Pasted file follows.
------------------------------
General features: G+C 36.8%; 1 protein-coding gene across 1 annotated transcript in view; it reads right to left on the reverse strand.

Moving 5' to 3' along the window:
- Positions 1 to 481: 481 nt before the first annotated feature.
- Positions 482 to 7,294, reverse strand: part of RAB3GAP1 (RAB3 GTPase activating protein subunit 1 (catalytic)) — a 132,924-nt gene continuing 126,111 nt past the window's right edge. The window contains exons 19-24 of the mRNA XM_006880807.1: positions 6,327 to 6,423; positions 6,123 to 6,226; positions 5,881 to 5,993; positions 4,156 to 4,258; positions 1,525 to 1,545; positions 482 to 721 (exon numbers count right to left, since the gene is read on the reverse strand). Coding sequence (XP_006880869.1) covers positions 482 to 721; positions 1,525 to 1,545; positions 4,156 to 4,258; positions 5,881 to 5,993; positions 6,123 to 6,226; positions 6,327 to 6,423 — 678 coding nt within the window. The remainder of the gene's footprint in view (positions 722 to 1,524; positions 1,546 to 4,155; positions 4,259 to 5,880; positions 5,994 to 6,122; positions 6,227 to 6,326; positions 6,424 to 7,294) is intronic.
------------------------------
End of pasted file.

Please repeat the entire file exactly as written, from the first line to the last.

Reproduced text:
General features: G+C 36.8%; 1 protein-coding gene across 1 annotated transcript in view; it reads right to left on the reverse strand.

Moving 5' to 3' along the window:
- Positions 1 to 481: 481 nt before the first annotated feature.
- Positions 482 to 7,294, reverse strand: part of RAB3GAP1 (RAB3 GTPase activating protein subunit 1 (catalytic)) — a 132,924-nt gene continuing 126,111 nt past the window's right edge. The window contains exons 19-24 of the mRNA XM_006880807.1: positions 6,327 to 6,423; positions 6,123 to 6,226; positions 5,881 to 5,993; positions 4,156 to 4,258; positions 1,525 to 1,545; positions 482 to 721 (exon numbers count right to left, since the gene is read on the reverse strand). Coding sequence (XP_006880869.1) covers positions 482 to 721; positions 1,525 to 1,545; positions 4,156 to 4,258; positions 5,881 to 5,993; positions 6,123 to 6,226; positions 6,327 to 6,423 — 678 coding nt within the window. The remainder of the gene's footprint in view (positions 722 to 1,524; positions 1,546 to 4,155; positions 4,259 to 5,880; positions 5,994 to 6,122; positions 6,227 to 6,326; positions 6,424 to 7,294) is intronic.